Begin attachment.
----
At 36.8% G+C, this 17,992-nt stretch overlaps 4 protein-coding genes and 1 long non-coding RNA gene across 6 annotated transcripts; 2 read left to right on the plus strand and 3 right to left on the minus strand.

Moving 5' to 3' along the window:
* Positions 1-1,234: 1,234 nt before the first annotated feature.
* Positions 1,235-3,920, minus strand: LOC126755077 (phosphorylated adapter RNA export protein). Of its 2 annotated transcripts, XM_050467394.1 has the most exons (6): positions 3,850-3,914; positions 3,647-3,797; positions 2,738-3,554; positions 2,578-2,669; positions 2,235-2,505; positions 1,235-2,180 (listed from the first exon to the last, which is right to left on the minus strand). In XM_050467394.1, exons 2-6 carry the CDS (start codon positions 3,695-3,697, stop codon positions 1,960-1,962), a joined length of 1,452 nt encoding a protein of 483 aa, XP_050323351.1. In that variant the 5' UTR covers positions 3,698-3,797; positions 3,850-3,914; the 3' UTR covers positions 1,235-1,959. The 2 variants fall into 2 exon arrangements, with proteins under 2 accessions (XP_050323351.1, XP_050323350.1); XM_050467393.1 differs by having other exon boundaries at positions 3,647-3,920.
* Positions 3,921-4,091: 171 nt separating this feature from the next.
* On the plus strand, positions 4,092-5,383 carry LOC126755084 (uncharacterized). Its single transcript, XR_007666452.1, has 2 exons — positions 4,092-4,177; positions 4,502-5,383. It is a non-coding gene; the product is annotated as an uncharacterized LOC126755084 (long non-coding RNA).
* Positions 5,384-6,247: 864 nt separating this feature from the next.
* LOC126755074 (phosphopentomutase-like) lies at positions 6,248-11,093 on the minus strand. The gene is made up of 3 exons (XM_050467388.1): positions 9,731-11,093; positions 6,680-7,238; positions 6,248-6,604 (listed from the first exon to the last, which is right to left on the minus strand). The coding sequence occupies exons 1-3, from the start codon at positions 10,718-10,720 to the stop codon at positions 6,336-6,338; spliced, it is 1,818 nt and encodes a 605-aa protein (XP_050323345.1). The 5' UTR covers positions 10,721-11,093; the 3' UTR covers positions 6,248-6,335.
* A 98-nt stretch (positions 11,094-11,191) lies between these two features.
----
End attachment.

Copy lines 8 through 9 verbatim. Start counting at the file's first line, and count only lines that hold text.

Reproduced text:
* LOC126755074 (phosphopentomutase-like) lies at positions 6,248-11,093 on the minus strand. The gene is made up of 3 exons (XM_050467388.1): positions 9,731-11,093; positions 6,680-7,238; positions 6,248-6,604 (listed from the first exon to the last, which is right to left on the minus strand). The coding sequence occupies exons 1-3, from the start codon at positions 10,718-10,720 to the stop codon at positions 6,336-6,338; spliced, it is 1,818 nt and encodes a 605-aa protein (XP_050323345.1). The 5' UTR covers positions 10,721-11,093; the 3' UTR covers positions 6,248-6,335.
* A 98-nt stretch (positions 11,094-11,191) lies between these two features.